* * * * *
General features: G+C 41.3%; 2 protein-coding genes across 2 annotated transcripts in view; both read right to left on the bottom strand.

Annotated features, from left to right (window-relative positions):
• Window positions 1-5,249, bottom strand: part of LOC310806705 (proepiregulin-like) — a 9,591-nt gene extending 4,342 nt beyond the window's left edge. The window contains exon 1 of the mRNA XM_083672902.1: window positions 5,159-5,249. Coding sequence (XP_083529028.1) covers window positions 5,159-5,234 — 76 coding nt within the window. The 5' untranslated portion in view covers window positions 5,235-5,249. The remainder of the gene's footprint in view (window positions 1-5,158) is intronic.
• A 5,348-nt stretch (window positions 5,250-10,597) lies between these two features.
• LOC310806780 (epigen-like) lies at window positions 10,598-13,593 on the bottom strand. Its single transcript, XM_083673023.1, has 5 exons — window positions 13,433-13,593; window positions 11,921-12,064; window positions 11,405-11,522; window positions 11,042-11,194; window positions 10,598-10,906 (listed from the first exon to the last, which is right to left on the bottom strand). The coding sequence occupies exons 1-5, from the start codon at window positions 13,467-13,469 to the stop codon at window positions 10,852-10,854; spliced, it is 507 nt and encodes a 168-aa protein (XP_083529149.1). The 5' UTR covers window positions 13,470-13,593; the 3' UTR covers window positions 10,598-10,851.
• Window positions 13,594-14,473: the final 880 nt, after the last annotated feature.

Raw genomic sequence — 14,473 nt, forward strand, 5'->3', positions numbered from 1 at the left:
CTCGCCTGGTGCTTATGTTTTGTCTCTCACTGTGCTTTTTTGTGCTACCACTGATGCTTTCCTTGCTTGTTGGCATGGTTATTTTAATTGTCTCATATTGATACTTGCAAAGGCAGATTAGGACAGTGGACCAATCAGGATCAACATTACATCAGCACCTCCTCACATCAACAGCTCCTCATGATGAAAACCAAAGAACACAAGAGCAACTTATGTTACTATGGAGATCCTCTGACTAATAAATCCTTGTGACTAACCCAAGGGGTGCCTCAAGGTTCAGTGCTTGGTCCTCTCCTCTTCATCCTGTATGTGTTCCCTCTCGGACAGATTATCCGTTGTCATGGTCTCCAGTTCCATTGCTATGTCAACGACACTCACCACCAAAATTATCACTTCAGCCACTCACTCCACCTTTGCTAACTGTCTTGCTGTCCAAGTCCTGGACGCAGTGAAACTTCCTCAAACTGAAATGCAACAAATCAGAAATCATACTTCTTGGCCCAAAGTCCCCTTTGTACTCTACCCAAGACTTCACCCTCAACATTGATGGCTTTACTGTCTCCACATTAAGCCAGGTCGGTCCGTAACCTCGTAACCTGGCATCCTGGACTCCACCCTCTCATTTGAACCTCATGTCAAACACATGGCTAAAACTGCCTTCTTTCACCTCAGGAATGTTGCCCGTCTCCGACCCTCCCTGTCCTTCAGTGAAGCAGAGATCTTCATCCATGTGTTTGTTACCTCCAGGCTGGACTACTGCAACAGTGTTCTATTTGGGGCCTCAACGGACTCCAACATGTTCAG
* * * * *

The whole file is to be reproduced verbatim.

General features: G+C 41.3%; 2 protein-coding genes across 2 annotated transcripts in view; both read right to left on the bottom strand.

Annotated features, from left to right (window-relative positions):
• Window positions 1-5,249, bottom strand: part of LOC310806705 (proepiregulin-like) — a 9,591-nt gene extending 4,342 nt beyond the window's left edge. The window contains exon 1 of the mRNA XM_083672902.1: window positions 5,159-5,249. Coding sequence (XP_083529028.1) covers window positions 5,159-5,234 — 76 coding nt within the window. The 5' untranslated portion in view covers window positions 5,235-5,249. The remainder of the gene's footprint in view (window positions 1-5,158) is intronic.
• A 5,348-nt stretch (window positions 5,250-10,597) lies between these two features.
• LOC310806780 (epigen-like) lies at window positions 10,598-13,593 on the bottom strand. Its single transcript, XM_083673023.1, has 5 exons — window positions 13,433-13,593; window positions 11,921-12,064; window positions 11,405-11,522; window positions 11,042-11,194; window positions 10,598-10,906 (listed from the first exon to the last, which is right to left on the bottom strand). The coding sequence occupies exons 1-5, from the start codon at window positions 13,467-13,469 to the stop codon at window positions 10,852-10,854; spliced, it is 507 nt and encodes a 168-aa protein (XP_083529149.1). The 5' UTR covers window positions 13,470-13,593; the 3' UTR covers window positions 10,598-10,851.
• Window positions 13,594-14,473: the final 880 nt, after the last annotated feature.

Raw genomic sequence — 14,473 nt, forward strand, 5'->3', positions numbered from 1 at the left:
CTCGCCTGGTGCTTATGTTTTGTCTCTCACTGTGCTTTTTTGTGCTACCACTGATGCTTTCCTTGCTTGTTGGCATGGTTATTTTAATTGTCTCATATTGATACTTGCAAAGGCAGATTAGGACAGTGGACCAATCAGGATCAACATTACATCAGCACCTCCTCACATCAACAGCTCCTCATGATGAAAACCAAAGAACACAAGAGCAACTTATGTTACTATGGAGATCCTCTGACTAATAAATCCTTGTGACTAACCCAAGGGGTGCCTCAAGGTTCAGTGCTTGGTCCTCTCCTCTTCATCCTGTATGTGTTCCCTCTCGGACAGATTATCCGTTGTCATGGTCTCCAGTTCCATTGCTATGTCAACGACACTCACCACCAAAATTATCACTTCAGCCACTCACTCCACCTTTGCTAACTGTCTTGCTGTCCAAGTCCTGGACGCAGTGAAACTTCCTCAAACTGAAATGCAACAAATCAGAAATCATACTTCTTGGCCCAAAGTCCCCTTTGTACTCTACCCAAGACTTCACCCTCAACATTGATGGCTTTACTGTCTCCACATTAAGCCAGGTCGGTCCGTAACCTCGTAACCTGGCATCCTGGACTCCACCCTCTCATTTGAACCTCATGTCAAACACATGGCTAAAACTGCCTTCTTTCACCTCAGGAATGTTGCCCGTCTCCGACCCTCCCTGTCCTTCAGTGAAGCAGAGATCTTCATCCATGTGTTTGTTACCTCCAGGCTGGACTACTGCAACAGTGTTCTATTTGGGGCCTCAACGGACTCCAACATGTTCAG